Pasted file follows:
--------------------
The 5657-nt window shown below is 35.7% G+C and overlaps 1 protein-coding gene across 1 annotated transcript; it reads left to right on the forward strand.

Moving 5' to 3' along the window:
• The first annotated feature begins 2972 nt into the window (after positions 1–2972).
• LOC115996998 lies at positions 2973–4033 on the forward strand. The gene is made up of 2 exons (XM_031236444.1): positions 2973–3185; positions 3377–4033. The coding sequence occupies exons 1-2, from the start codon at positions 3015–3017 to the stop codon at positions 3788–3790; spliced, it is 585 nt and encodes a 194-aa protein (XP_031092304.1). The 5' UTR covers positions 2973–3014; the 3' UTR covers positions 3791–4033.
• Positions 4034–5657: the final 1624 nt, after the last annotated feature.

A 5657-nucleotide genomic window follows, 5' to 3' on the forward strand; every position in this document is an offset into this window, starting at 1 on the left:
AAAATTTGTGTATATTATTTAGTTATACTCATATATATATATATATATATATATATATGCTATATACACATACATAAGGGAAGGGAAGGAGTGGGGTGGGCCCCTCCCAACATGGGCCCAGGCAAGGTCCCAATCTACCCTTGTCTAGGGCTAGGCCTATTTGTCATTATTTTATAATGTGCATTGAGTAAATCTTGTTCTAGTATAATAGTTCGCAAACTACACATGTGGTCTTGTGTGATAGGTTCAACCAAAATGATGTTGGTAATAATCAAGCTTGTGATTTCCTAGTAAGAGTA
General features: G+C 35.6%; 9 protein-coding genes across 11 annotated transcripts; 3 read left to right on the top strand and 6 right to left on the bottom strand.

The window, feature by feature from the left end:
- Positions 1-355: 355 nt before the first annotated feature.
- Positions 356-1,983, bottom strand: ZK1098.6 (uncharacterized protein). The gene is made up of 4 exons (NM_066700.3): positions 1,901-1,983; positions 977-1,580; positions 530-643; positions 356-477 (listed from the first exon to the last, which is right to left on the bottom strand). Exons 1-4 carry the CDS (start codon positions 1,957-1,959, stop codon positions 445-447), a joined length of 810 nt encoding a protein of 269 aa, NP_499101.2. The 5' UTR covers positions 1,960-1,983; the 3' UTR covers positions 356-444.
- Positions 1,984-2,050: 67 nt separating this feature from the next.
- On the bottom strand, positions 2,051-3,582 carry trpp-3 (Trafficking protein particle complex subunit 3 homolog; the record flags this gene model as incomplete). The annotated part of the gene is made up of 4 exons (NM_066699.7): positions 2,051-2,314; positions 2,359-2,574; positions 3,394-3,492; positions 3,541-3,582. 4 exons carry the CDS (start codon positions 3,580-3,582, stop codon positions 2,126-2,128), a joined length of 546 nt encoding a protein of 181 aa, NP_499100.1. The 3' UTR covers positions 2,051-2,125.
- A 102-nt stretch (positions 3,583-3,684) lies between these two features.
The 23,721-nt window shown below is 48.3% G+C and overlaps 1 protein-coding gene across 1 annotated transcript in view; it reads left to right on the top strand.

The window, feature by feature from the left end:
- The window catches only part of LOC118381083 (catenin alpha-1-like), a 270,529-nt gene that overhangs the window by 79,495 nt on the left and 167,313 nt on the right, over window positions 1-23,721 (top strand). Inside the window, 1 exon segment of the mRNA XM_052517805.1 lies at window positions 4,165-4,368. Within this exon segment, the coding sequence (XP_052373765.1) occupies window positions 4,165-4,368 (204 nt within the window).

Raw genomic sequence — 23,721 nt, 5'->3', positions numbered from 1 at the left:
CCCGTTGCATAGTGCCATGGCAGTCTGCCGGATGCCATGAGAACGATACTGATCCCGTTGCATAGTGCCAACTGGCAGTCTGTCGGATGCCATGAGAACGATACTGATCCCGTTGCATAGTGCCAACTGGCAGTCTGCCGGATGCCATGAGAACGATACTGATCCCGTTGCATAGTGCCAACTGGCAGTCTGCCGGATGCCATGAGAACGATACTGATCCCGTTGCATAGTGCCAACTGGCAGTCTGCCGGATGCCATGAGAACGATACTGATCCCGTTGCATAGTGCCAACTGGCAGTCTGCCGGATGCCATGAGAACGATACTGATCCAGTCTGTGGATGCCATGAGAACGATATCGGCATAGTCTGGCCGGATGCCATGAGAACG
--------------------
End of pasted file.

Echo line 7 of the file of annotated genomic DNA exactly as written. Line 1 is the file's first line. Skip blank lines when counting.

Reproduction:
AAAATTTGTGTATATTATTTAGTTATACTCATATATATATATATATATATATATATATGCTATATACACATACATAAGGGAAGGGAAGGAGTGGGGTGGGCCCCTCCCAACATGGGCCCAGGCAAGGTCCCAATCTACCCTTGTCTAGGGCTAGGCCTATTTGTCATTATTTTATAATGTGCATTGAGTAAATCTTGTTCTAGTATAATAGTTCGCAAACTACACATGTGGTCTTGTGTGATAGGTTCAACCAAAATGATGTTGGTAATAATCAAGCTTGTGATTTCCTAGTAAGAGTA